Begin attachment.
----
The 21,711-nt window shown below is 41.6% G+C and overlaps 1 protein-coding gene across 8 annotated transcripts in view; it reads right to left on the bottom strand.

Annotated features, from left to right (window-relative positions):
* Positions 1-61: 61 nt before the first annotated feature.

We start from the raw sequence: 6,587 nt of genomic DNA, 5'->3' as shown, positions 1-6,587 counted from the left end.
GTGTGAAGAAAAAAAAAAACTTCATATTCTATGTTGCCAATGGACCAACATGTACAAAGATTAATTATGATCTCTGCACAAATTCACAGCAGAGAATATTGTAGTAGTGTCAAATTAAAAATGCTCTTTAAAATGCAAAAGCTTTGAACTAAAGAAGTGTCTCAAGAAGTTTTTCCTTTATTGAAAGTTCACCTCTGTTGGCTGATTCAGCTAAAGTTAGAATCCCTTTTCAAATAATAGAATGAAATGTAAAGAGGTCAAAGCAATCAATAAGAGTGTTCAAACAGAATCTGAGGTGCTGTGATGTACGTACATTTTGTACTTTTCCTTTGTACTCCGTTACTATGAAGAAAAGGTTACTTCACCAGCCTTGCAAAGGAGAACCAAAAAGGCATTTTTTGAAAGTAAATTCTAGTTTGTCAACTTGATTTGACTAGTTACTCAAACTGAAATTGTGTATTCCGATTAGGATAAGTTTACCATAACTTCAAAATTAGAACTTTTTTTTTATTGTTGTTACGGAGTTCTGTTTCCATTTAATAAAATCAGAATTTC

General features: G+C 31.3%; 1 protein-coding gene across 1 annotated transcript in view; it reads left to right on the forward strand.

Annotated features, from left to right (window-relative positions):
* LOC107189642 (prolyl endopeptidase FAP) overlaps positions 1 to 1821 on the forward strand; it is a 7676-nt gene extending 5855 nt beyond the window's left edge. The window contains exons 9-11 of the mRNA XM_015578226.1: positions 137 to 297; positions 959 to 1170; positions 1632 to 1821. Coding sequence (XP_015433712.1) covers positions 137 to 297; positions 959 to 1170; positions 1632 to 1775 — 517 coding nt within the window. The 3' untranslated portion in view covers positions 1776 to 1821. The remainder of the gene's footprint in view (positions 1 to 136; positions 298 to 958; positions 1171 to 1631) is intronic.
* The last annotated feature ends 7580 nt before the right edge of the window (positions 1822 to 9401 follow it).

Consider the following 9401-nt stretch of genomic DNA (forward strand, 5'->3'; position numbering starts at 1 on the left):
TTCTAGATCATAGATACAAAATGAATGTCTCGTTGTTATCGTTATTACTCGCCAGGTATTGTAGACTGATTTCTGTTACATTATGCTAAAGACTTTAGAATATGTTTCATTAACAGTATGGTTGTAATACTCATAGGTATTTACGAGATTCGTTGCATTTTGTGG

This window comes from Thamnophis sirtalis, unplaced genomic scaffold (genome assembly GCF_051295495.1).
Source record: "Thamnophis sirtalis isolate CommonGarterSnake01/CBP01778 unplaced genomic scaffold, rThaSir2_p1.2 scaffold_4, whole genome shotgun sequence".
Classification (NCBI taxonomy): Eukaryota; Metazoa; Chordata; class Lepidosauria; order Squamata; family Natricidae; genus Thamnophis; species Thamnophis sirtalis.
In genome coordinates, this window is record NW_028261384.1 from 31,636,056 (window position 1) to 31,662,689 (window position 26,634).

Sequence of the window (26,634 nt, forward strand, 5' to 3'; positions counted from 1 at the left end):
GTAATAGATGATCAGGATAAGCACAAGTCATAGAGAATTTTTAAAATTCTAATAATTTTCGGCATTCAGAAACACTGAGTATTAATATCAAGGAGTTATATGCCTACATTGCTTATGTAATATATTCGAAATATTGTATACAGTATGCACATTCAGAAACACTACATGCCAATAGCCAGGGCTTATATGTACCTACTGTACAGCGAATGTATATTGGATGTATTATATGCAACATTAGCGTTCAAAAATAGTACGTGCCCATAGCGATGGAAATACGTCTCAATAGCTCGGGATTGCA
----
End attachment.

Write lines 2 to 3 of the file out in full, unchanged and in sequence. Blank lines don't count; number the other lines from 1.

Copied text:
Annotated features, from left to right (window-relative positions):
* Positions 1-61: 61 nt before the first annotated feature.